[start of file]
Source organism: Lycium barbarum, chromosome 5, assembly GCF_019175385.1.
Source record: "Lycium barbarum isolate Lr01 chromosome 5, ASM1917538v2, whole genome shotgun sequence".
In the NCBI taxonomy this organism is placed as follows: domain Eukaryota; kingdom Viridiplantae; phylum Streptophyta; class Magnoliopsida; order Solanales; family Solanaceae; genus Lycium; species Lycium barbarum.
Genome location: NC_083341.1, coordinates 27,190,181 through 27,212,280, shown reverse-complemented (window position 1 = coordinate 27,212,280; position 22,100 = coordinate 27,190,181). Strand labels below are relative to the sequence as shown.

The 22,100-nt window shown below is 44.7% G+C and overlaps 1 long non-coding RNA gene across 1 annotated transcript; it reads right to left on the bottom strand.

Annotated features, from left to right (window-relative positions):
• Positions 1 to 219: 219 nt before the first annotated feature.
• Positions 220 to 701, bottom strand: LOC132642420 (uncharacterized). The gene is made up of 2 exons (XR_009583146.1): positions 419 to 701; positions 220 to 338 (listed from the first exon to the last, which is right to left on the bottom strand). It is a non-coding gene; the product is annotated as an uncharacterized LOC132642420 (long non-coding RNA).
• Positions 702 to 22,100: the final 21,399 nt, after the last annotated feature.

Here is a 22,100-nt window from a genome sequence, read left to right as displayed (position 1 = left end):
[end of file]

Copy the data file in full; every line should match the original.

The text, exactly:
Source organism: Lycium barbarum, chromosome 5, assembly GCF_019175385.1.
Source record: "Lycium barbarum isolate Lr01 chromosome 5, ASM1917538v2, whole genome shotgun sequence".
In the NCBI taxonomy this organism is placed as follows: domain Eukaryota; kingdom Viridiplantae; phylum Streptophyta; class Magnoliopsida; order Solanales; family Solanaceae; genus Lycium; species Lycium barbarum.
Genome location: NC_083341.1, coordinates 27,190,181 through 27,212,280, shown reverse-complemented (window position 1 = coordinate 27,212,280; position 22,100 = coordinate 27,190,181). Strand labels below are relative to the sequence as shown.

The 22,100-nt window shown below is 44.7% G+C and overlaps 1 long non-coding RNA gene across 1 annotated transcript; it reads right to left on the bottom strand.

Annotated features, from left to right (window-relative positions):
• Positions 1 to 219: 219 nt before the first annotated feature.
• Positions 220 to 701, bottom strand: LOC132642420 (uncharacterized). The gene is made up of 2 exons (XR_009583146.1): positions 419 to 701; positions 220 to 338 (listed from the first exon to the last, which is right to left on the bottom strand). It is a non-coding gene; the product is annotated as an uncharacterized LOC132642420 (long non-coding RNA).
• Positions 702 to 22,100: the final 21,399 nt, after the last annotated feature.

Here is a 22,100-nt window from a genome sequence, read left to right as displayed (position 1 = left end):